Male lactation is the production of breast milk by those of the male gender. This is a rare and unusual event, but it has been observed in humans in several cases.
Evidence of Non-Human Male Lactation
Male Lactation, an article by Dr. Patty Stuart Macadam of the University of Toronto in the Fall 1996 issue of Compleat Mother, states that the feature is somewhat common in Dayak fruit bats, a rare species. In 1992, 18 such bats were discovered in Malaysia, ten of which were male. All ten male bats were capable of lactation.
History of Male Lactation in Humans
Male lactation was first noted by the German explorer Alexander Freiherr von Humboldt in 1858. In his diaries of that year, he wrote of a 32 year old man in northern Burma who breastfed his child for five months in the absence of a mother or wet nurse. Also in 1858, David Livingstone published reports of the same phenomenon in the Scottish highlands. Recently, in 1982, a 55 year old man in Baltimore, Maryland was noted for being the wet nurse of the children of his mistress. In 2002, an article with photographic evidence appeared in a Zaire newspaper, showing a local man providing breastmilk for his infant son.
There are many anecdotal cases of male lactation beyond these, including several articles in modern health magazines and current health books by men claiming to have mastered the technique.
Do Males Produce Normal Milk?
The milk excreted by males is virtually identical to milk produced by females, with only a few relatively unimportant enzymes missing (Macadam, Compleat Mother, 1986); aside from these missing enzymes, male lactation in all measured species is identical to female lactation.
Inducing Male Lactation
According to recent studies (Macadam in Compleat Mother), a significant part of lactation is psychological; a will to breastfeed is a major part in being able to provide milk for an infant. Doctors thus recommend the following program to encourage lactation in males, although male lactation in humans is not recommended unless necessary for the care of an infant.
1. Believe in lactation. Males should try to imagine their nipples producing milk. Often, a rhythm of doing this works, modeled after the feeding times of a normal wet nurse.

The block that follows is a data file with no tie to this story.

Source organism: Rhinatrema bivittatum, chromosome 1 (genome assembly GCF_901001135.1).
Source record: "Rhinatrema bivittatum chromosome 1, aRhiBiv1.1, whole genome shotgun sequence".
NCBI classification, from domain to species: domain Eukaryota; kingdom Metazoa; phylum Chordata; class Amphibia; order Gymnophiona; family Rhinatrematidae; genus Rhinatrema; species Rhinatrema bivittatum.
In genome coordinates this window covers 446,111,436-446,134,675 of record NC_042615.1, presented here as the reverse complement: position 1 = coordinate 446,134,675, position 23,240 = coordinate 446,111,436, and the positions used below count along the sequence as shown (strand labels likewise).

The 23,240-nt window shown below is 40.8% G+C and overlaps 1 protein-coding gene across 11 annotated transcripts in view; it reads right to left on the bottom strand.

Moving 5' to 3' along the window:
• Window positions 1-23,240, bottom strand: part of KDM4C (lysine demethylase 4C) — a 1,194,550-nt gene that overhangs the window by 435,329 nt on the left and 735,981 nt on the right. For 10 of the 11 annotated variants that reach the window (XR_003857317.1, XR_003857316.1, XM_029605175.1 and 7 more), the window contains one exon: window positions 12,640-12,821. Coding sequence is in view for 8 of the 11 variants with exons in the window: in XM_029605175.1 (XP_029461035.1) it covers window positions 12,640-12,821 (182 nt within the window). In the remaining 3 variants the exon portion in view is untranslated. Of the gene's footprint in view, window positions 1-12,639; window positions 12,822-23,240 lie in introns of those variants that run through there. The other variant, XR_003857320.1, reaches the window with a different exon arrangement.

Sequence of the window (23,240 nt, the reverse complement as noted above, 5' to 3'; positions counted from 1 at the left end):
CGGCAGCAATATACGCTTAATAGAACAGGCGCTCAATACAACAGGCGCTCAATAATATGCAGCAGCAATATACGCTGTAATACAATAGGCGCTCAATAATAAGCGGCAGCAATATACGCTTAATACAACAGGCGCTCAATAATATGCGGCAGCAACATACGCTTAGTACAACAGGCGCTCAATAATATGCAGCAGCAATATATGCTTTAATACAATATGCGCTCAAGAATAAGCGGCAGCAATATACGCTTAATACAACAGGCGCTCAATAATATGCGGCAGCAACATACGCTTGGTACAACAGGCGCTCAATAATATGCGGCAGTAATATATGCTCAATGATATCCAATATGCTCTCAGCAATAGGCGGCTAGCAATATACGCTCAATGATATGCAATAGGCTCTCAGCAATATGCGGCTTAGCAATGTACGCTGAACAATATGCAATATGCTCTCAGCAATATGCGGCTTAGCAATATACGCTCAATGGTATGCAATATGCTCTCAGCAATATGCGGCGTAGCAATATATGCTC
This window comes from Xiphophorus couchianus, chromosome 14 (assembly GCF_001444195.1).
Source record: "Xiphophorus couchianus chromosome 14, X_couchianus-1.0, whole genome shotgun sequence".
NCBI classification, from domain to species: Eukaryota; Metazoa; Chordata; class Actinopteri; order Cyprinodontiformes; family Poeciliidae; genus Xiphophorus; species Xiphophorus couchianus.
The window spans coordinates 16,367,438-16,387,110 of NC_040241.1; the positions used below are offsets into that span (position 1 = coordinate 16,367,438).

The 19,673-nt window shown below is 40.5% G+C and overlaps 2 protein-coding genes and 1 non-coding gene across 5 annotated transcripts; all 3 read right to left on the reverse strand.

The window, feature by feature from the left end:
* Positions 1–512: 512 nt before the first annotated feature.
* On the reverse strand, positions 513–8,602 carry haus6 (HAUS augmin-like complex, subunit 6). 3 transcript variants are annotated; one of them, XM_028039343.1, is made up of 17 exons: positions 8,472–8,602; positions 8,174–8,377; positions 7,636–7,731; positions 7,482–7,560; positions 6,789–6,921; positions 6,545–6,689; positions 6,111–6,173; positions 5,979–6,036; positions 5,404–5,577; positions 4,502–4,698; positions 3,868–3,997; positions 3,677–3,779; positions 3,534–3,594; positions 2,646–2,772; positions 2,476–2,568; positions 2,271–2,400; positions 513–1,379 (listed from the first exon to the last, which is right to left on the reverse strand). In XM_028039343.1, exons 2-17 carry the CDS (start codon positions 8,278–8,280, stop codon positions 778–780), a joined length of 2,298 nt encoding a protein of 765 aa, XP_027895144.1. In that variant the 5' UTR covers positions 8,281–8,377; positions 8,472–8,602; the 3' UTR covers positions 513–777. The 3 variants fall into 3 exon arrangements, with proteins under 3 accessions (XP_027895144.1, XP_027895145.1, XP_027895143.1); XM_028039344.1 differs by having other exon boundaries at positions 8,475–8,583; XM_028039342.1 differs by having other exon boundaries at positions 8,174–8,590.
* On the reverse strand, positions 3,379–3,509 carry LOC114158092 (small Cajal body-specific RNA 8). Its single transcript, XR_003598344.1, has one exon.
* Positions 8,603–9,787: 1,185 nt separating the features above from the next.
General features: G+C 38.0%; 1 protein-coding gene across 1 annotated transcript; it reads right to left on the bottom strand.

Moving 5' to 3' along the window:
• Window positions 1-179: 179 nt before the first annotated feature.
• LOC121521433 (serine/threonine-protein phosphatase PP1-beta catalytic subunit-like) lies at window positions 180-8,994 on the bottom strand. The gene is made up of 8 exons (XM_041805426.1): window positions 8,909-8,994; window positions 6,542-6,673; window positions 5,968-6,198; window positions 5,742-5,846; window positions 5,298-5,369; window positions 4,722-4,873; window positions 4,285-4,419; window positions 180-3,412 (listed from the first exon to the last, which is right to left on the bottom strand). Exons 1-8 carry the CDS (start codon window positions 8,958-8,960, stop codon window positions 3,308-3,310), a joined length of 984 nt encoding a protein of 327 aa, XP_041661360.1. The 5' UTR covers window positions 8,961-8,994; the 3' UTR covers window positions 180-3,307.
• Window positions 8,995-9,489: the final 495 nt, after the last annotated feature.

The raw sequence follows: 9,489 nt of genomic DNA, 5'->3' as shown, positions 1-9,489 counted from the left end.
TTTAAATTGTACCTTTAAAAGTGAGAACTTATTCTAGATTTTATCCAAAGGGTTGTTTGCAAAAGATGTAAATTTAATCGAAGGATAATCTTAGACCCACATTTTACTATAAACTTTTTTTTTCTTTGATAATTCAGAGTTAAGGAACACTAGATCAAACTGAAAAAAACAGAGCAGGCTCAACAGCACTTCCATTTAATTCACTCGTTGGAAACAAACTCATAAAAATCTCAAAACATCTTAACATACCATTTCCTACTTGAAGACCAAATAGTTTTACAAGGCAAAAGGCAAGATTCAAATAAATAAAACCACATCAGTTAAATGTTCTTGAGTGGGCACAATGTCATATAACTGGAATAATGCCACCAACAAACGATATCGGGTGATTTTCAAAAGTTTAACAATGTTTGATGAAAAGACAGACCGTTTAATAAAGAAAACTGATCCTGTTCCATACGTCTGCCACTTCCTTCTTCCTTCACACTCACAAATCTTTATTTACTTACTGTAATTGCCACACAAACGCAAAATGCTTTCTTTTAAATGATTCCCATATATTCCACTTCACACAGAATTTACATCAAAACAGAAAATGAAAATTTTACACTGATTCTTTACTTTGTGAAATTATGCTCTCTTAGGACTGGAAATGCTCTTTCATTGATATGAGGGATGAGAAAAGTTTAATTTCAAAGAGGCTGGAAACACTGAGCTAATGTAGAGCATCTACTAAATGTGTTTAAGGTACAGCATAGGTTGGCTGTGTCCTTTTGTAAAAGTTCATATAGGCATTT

2. Arouse the nipples regularly. At the same time as imagining lactation, a male should exercise and arouse his nipples. A tugging should occur at regular intervals (every two to three seconds) for a period of fifteen to twenty minutes. Soreness is likely, but it is necessary.
3. Ingest a healty, balanced diet with a lot of protein. The male body will basically be releasing protein, so consuming a strong diet with protein supplementation will help with the biochemical needs of lactation.
Benefits of Male Lactation
The advantages of male lactation are many. For starters, male lactation would promote a type of emotional bonding between father and child that is now available only to the mother and child. In addition, it would provide many of the benefits that a child often misses in the absence of breastfeeding, such as a stronger immune system and decreased disease susceptibility. In the first world, most mothers choose not to breastfeed, either for career purposes, illnesses, failure to breastfeed, or lack of interest; male lactation could potentially fill this role.
The Psychological Barrier
It is quite likely that many males (and probably many females) reading this article are repulsed by the concept of male lactation. It should be mentioned that the primary barrier to this effect is psychological; it is not practiced because so many find it inherently revolting. Since the mother naturally carries the child and her breasts (usually) naturally fill with milk during the childbearing process, it seems natural that it is the mother, NOT the father, that should do the nursing. This statement, however, is psychological and sociological in nature, though, and is not based on the true physical nature of the situation.
Male lactation is physically possible, and it should be considered especially in situations where parents wish to provide breast milk for the child, but the mother is unable to provide the milk.